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Preservation of Photographs- A top 10 list

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This short class is intended to introduce participants to preservation of photographic collections.

This short class is intended to introduce participants to preservation of photographic collections.

Published in Education , Technology
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  • Rollovers: The binder (emulsion) layer, holds the final image material and can be constructed of collodion, albumen, or, for most 20 th century prints, gelatin. The final image material is most commonly silver (for 20 th century prints) but can be iron salts, dyes, or pigments (like digital print processes) Support (or base) materials can range from copper (daguerrotypes), steel (tintypes), glass (early negatives), and from paper to plastics. The Baryta layer makes the final image clearer and crisper to view, as it smoothes over and brightens the background. It usually consists of an opacifier such as titanium dioxide mixed with a binder. Other layers can consist of shellacs or lacquers to protect the final image, or plastic coatings to keep image from curling, and also offer image protection.
  • Support (or base) materials can range from copper (daguerrotypes), steel (tintypes), glass (early negatives), and from paper to plastics. The Baryta layer makes the final image clearer and crisper to view, as it smoothes over and brightens the background. It usually consists of an opacifier such as titanium dioxide mixed with a binder. Other layers can consist of shellacs or lacquers to protect the final image, or plastic coatings to keep image from curling, and also offer image protection.
  • Other layers can consist of shellacs or lacquers to protect the final image, or plastic coatings to keep image from curling, and also offer image protection.
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  • Once you buy the appropriate PAT tested materials, and even if you are having problems with your HVAC and controlling temperature and relative humidity, creating a miroenvironment can be a very effective buffer for your materials and a fluctuating environment. This multi-level approach to protecting collections has been used for years in the archival community. You can first sleeve your photos in paper or plastic PAT tested enclosures- and there are benefits to each. Paper blocks light, is less expensive and does not generate static which is important for fragile emulsions, but plastic allows users to view the photograph without having to handle it further by removing it from the paper sleeve. Both are available is a wide variety of shapes and sizes depending on the object at hand. These photographs can go with like sized materials in folders and boxes with support material to protect the items from slumping ; or they can be arranged by like sizes - foldered and housed flat in boxes. The level you choose will ultimately depend of the level of access and resources of you institution
  • You can first sleeve your photos in paper or plastic PAT tested enclosures- and there are benefits to each. Paper blocks light, is less expensive and does not generate static which is important for fragile emulsions, but plastic allows users to view the photograph without having to handle it further by removing it from the paper sleeve. Both are available is a wide variety of shapes and sizes depending on the object at hand. These photographs can go with like sized materials in folders and boxes with support material to protect the items from slumping ; or they can be arranged by like sizes - foldered and housed flat in boxes. The level you choose will ultimately depend of the level of access and resources of you institution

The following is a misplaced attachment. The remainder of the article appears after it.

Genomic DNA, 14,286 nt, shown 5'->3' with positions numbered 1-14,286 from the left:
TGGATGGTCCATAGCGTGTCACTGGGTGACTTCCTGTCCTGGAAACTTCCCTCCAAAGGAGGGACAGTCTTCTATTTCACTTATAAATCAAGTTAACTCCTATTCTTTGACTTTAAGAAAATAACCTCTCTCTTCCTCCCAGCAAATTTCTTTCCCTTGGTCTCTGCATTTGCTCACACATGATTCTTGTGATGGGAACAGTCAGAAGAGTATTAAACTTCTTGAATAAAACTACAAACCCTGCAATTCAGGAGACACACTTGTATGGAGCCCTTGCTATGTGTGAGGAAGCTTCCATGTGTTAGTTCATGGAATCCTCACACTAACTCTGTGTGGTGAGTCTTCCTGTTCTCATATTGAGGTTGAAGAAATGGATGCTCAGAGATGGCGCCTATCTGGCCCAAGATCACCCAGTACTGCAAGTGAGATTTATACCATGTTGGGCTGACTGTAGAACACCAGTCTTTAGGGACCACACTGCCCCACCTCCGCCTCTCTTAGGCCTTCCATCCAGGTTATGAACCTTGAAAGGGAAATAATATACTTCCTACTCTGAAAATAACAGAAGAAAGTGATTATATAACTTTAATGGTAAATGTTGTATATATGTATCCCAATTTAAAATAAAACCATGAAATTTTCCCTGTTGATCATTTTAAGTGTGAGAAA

• But Probably the most prevalent material in collections is Cellulose Acetate, which was introduced as safety film in the 30’s to replace the volitle cellulose nitrate film base. Acetate was available as 35mm and amateur film bases, cut sheet film and microfilm through the 80’’ You can test any cellulose acetate materials you may have with the AD strips available through the IPI. They also have a Storage Guide for Acetate Film- available though their website
  • Color prints also have low recommended storage temperatures because of the fugitive nature of many of the dyes used to produce the color image. We probably have all seen many of our personal color photos subject to fading at room temperature even when they are kept in the dark! (i.e. pink 1970’s prints) : 35°F and 30-40% RH
  • If you need to mark on a photo- only use pencil and do so with very light pressure –marking with ink can bleed and stain, heavy pressure even with pencil can bubble and damage emulsion on the opposite side. If you have any scrapbooks with facing photographs, interleaving will be necessary- when emulsion makes contact with another photo- or even glass in an unmatted frame, the emulsion can stick together, which is often permanent and unrepairable damage. If making your materials available for use, remember that people are very attracted to photographs and the images they depict. Always have a staff member present if allowing others to view original materials- creating access copies can negate this issue.
  • If making your materials available for use, remember that people are very attracted to photographs and the images they depict. Always have a staff member present if allowing others to view original materials- creating access copies can negate this issue.
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Transcript

  • 1. A Top 10 list for the Preservation of Photographs LYRASIS Preservation Services Funded in part by a grant from the National Endowment for Humanities, division of Preservation and Access.
  • 2. LYRASIS Preservation Services We offer: • Education and training: full-day workshops, live online and self-paced classes. • Information and referral: call us with your preservation questions! • Loan services: we have environmental monitoring equipment available for loan. • Publications: all types of preservation publications, downloadable for free. • Disaster assistance: We are available 24/7 to assist you. • Consulting: personalized assistance for your specific preservation needs.